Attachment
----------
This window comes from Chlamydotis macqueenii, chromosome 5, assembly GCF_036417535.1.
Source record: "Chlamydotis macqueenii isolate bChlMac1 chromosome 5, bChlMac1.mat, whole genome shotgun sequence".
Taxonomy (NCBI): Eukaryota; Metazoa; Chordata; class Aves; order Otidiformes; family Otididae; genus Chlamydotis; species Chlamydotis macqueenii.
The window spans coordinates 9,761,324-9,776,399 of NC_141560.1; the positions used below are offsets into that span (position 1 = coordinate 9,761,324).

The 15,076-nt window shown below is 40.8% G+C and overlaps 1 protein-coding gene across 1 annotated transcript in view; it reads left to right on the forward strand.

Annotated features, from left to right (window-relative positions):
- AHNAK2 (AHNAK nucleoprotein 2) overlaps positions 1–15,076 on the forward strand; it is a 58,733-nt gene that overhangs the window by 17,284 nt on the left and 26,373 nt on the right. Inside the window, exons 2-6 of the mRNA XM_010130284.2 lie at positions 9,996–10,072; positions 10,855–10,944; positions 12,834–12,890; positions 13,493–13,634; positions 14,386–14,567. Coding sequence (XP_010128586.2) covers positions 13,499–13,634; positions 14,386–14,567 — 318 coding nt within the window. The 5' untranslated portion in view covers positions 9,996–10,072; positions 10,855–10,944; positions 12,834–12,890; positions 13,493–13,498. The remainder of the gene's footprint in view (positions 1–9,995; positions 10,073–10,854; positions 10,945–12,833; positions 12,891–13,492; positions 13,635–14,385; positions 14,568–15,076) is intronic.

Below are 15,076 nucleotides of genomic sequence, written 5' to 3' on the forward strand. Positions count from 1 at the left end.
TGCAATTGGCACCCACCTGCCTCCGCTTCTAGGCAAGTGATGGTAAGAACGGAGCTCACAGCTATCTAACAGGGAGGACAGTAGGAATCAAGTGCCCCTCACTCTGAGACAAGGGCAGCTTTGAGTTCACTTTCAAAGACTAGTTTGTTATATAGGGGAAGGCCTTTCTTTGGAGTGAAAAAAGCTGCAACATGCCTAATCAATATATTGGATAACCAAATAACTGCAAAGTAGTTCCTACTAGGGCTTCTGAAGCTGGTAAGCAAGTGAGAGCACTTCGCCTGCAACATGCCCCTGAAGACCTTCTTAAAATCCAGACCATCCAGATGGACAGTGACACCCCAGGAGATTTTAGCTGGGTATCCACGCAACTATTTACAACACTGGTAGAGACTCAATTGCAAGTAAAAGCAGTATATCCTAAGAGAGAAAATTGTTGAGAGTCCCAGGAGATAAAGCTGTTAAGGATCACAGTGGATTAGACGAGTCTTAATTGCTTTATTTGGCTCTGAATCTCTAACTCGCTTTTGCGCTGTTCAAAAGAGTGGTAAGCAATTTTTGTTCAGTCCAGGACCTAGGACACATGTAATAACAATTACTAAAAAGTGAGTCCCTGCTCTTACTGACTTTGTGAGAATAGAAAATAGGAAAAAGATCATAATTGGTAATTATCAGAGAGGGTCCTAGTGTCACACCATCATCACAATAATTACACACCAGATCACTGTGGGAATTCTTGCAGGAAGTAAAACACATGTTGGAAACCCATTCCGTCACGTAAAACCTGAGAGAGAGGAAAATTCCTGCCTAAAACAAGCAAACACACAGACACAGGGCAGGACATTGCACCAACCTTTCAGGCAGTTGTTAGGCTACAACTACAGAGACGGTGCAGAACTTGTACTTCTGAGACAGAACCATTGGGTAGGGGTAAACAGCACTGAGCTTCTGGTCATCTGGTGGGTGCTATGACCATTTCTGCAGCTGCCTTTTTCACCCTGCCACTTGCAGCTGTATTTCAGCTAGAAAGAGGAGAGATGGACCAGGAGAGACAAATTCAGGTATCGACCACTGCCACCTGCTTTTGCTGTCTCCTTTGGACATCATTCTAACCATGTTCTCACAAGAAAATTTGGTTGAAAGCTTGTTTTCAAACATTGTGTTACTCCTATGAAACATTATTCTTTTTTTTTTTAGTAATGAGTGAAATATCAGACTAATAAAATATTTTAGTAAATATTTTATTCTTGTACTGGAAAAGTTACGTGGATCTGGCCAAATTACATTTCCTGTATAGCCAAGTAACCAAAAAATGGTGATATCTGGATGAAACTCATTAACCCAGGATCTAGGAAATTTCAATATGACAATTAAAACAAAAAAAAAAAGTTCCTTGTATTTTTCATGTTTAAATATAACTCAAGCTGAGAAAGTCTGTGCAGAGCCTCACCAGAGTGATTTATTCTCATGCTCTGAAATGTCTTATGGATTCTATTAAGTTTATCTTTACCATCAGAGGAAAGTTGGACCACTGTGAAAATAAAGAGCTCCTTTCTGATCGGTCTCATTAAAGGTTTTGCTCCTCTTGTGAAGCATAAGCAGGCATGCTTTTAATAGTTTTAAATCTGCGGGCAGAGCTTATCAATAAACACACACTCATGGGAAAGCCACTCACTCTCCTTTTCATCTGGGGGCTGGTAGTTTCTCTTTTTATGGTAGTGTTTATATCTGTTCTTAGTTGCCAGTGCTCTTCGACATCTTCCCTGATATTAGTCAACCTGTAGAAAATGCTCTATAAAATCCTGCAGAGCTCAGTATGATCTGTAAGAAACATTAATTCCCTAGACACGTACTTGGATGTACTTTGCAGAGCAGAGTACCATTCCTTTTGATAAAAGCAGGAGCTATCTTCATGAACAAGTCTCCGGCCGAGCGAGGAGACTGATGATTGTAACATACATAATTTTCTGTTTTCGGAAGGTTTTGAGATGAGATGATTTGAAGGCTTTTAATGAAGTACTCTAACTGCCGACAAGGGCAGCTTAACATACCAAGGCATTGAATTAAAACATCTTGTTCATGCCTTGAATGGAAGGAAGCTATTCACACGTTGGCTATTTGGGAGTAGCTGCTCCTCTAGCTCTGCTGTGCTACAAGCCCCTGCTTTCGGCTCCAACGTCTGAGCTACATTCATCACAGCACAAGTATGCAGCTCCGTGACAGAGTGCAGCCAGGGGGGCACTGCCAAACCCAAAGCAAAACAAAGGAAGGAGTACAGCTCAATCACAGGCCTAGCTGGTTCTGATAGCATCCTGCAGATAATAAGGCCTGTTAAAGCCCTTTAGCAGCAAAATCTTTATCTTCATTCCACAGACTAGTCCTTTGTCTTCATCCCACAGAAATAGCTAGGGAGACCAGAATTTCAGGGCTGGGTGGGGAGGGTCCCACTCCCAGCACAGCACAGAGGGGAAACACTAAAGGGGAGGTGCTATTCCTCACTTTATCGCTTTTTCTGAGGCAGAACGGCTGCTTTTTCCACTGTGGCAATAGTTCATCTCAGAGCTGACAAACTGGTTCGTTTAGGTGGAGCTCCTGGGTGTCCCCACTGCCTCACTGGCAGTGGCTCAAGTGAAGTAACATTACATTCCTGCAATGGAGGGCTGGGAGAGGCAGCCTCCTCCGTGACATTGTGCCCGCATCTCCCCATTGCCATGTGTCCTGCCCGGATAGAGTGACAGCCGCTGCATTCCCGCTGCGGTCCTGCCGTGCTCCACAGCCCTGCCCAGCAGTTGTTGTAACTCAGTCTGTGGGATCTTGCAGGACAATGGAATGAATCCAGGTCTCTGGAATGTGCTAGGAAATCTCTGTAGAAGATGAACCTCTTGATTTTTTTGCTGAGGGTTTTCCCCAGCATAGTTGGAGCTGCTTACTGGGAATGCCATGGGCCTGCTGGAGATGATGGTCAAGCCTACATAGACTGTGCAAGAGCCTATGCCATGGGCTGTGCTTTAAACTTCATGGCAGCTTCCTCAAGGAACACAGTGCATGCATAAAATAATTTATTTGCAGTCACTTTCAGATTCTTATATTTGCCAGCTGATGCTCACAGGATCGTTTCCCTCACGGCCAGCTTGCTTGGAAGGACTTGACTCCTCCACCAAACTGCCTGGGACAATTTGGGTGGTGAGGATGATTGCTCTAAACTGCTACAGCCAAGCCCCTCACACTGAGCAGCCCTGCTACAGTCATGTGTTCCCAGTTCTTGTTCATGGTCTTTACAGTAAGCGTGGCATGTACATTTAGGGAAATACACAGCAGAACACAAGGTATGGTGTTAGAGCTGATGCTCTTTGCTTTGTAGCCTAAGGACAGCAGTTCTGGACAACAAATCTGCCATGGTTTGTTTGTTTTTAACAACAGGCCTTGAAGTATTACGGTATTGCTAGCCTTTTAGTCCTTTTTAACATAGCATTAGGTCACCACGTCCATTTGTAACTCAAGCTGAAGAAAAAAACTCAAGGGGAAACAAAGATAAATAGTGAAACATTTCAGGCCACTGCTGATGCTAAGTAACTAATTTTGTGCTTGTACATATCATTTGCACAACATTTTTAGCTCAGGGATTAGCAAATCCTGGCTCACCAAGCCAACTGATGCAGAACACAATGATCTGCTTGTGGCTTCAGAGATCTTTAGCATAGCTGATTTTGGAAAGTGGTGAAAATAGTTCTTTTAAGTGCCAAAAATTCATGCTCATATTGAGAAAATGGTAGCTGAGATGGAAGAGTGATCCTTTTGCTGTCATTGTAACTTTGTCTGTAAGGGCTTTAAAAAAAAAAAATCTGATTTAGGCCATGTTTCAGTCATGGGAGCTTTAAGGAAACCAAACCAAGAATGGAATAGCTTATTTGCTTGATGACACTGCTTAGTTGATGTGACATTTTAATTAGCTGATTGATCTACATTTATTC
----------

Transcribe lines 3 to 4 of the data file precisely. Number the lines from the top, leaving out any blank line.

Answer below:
Taxonomy (NCBI): Eukaryota; Metazoa; Chordata; class Aves; order Otidiformes; family Otididae; genus Chlamydotis; species Chlamydotis macqueenii.
The window spans coordinates 9,761,324-9,776,399 of NC_141560.1; the positions used below are offsets into that span (position 1 = coordinate 9,761,324).